They added that despite the benefits of multiple micronutrient supplementation, baseline status was usually the "strongest determinant of late pregnancy deficiencies"​, suggesting the benefits of entering pregnancy with sufficient micronutrient status.

Vitamins and minerals in taken in accordance with recommended daily allowances were typically insufficient to reverse pre-existing micronutrient deficiencies.

Furthermore, while postpartum micronutrient status might show the accrued benefits of supplementation and help to better interpret indicators in pregnancy, pregnancy status could be important for maternal, birth and infant outcomes.

Despite these factors, the variability in pregnancy-related changes to the indicators suggested that it would not be practical to apply a common approach to address micronutrient status assessment during pregnancy.

The researchers wrote that instead, "each micronutrient needs to be understood for its own metabolic pathways, impact of conditions such as gestational age and inflammation, and even unique features of a population — given, for example, the limited plasma volume expansion among these Bangladeshi women compared with others"​.

Conclusions on micronutrient contents

They also acknowledged that they had been unable to assess the status of all the 15 micronutrients involved in the multiple micronutrient supplementation

They had also been unable to use the most comprehensive indicators for some of them, such as plasma folate types, red blood cell folate, or methylmalonic acid for vitamin B12; however, doing so would have been significantly more expensive.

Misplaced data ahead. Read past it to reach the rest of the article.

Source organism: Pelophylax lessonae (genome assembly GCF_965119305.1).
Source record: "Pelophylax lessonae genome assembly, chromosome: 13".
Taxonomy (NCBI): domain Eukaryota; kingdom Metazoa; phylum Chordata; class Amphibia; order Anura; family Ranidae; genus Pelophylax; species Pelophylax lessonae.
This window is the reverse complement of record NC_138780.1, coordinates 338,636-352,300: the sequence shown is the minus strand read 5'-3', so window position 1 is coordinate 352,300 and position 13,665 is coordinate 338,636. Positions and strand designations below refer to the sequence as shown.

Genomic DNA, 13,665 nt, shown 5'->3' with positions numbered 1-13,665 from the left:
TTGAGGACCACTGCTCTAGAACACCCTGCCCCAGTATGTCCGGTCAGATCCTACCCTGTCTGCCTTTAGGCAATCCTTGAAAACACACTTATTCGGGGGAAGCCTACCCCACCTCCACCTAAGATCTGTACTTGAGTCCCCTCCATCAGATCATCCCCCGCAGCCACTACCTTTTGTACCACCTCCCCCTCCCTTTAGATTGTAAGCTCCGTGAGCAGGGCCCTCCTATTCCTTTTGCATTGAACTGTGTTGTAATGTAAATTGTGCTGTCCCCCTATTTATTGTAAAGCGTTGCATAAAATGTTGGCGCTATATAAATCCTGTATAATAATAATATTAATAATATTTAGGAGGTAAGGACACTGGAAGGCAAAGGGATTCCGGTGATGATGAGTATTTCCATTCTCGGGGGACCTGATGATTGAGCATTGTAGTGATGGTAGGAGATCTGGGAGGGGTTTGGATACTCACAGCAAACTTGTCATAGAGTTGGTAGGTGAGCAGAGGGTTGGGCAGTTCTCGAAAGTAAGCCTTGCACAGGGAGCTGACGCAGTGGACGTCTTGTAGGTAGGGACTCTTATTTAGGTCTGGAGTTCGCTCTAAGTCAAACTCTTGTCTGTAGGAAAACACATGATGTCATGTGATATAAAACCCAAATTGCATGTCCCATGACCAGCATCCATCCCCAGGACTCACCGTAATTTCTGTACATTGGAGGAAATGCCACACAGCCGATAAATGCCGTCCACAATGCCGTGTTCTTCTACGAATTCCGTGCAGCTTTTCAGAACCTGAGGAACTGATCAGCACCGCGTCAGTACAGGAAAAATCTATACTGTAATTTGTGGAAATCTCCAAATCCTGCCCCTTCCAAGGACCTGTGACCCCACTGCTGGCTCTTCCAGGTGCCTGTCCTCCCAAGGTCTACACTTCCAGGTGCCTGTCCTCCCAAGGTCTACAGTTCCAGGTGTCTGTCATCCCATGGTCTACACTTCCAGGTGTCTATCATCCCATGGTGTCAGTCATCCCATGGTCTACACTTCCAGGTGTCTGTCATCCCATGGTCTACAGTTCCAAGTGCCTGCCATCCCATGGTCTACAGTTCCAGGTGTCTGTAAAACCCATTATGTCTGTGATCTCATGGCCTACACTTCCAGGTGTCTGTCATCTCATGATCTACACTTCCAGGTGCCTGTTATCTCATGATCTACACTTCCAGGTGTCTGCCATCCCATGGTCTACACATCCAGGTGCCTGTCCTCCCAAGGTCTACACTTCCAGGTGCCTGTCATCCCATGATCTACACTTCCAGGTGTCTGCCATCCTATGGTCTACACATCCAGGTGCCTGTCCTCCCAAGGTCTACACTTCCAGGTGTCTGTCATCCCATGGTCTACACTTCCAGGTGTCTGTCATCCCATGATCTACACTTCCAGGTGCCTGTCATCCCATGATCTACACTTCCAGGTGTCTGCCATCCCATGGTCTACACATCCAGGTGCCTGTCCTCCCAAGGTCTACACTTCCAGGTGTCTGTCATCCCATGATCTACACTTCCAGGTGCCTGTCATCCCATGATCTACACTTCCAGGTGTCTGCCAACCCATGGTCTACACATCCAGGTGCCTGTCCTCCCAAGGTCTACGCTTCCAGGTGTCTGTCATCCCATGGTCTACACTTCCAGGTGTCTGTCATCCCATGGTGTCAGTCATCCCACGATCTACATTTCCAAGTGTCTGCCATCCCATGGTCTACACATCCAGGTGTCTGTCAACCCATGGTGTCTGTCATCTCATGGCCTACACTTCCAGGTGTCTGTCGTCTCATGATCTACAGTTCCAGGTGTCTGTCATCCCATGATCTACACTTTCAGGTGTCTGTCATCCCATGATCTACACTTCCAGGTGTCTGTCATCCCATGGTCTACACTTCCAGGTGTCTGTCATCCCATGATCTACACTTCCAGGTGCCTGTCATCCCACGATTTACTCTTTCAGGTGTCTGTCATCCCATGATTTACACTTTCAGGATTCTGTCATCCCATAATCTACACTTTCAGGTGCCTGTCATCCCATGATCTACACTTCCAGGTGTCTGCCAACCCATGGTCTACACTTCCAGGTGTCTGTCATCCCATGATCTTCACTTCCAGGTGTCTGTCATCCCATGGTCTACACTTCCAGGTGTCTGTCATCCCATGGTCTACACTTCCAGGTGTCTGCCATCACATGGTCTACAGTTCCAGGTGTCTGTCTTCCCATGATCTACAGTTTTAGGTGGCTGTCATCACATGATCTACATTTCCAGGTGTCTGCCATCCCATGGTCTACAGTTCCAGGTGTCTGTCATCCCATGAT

Still, the trial's randomised design, high adherence, large sample size, community-based assessments, number of assessed micronutrients, and samples collected at narrowly defined time points (including immediately after the confirmation of pregnancy) were all considered positive factors.

In conclusion, they wrote: "Poor status was most common for micronutrients other than iron and folate, providing a strong impetus for the provision of nutritional support beyond iron and folic acid.

"Rural Bangladeshi women commonly enter pregnancy deficient in micronutrients other than iron and folic acid. Supplementation with multiple micronutrients improved micronutrient status, although deficiencies persisted.

"Preconception supplementation or higher nutrient doses may be warranted to prepare women for the nutritional demands of pregnancy in undernourished populations, where micronutrient deficiencies are common, wide-ranging, and confer the risk of adverse pregnancy outcomes to women and their offspring."


Source: The Journal of Nutrition

"Antenatal Multiple Micronutrient Supplementation Compared to Iron–Folic Acid Affects Micronutrient Status but Does Not Eliminate Deficiencies in a Randomized Controlled Trial among Pregnant Women of Rural Bangladesh"

Authors: Kerry J. Schulze, et al.